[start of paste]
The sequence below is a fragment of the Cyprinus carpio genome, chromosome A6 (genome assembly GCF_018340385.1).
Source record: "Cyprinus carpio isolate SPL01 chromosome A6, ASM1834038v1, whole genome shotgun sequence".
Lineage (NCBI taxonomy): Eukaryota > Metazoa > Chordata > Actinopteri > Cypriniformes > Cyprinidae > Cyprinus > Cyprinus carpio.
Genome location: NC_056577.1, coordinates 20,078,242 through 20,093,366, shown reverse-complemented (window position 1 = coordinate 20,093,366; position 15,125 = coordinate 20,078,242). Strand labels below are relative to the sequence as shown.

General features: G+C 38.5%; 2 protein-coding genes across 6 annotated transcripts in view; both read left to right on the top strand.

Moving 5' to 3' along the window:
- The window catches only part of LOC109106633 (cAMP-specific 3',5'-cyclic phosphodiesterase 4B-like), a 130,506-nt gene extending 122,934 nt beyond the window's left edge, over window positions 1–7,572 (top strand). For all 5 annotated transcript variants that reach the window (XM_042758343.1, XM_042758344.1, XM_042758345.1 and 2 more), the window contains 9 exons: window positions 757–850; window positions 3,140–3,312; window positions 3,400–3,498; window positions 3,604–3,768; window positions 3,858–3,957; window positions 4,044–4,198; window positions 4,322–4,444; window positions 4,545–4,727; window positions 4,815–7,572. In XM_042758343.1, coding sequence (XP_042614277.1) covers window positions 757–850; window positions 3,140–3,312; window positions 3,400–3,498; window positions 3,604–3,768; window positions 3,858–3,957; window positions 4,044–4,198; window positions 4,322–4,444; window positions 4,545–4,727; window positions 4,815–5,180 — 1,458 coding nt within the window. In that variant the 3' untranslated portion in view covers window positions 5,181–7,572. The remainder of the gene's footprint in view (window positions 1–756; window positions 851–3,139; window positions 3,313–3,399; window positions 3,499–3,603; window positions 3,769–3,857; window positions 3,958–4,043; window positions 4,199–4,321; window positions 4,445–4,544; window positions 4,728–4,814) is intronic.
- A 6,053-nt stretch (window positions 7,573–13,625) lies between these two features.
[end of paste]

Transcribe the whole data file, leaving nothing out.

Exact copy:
The sequence below is a fragment of the Cyprinus carpio genome, chromosome A6 (genome assembly GCF_018340385.1).
Source record: "Cyprinus carpio isolate SPL01 chromosome A6, ASM1834038v1, whole genome shotgun sequence".
Lineage (NCBI taxonomy): Eukaryota > Metazoa > Chordata > Actinopteri > Cypriniformes > Cyprinidae > Cyprinus > Cyprinus carpio.
Genome location: NC_056577.1, coordinates 20,078,242 through 20,093,366, shown reverse-complemented (window position 1 = coordinate 20,093,366; position 15,125 = coordinate 20,078,242). Strand labels below are relative to the sequence as shown.

General features: G+C 38.5%; 2 protein-coding genes across 6 annotated transcripts in view; both read left to right on the top strand.

Moving 5' to 3' along the window:
- The window catches only part of LOC109106633 (cAMP-specific 3',5'-cyclic phosphodiesterase 4B-like), a 130,506-nt gene extending 122,934 nt beyond the window's left edge, over window positions 1–7,572 (top strand). For all 5 annotated transcript variants that reach the window (XM_042758343.1, XM_042758344.1, XM_042758345.1 and 2 more), the window contains 9 exons: window positions 757–850; window positions 3,140–3,312; window positions 3,400–3,498; window positions 3,604–3,768; window positions 3,858–3,957; window positions 4,044–4,198; window positions 4,322–4,444; window positions 4,545–4,727; window positions 4,815–7,572. In XM_042758343.1, coding sequence (XP_042614277.1) covers window positions 757–850; window positions 3,140–3,312; window positions 3,400–3,498; window positions 3,604–3,768; window positions 3,858–3,957; window positions 4,044–4,198; window positions 4,322–4,444; window positions 4,545–4,727; window positions 4,815–5,180 — 1,458 coding nt within the window. In that variant the 3' untranslated portion in view covers window positions 5,181–7,572. The remainder of the gene's footprint in view (window positions 1–756; window positions 851–3,139; window positions 3,313–3,399; window positions 3,499–3,603; window positions 3,769–3,857; window positions 3,958–4,043; window positions 4,199–4,321; window positions 4,445–4,544; window positions 4,728–4,814) is intronic.
- A 6,053-nt stretch (window positions 7,573–13,625) lies between these two features.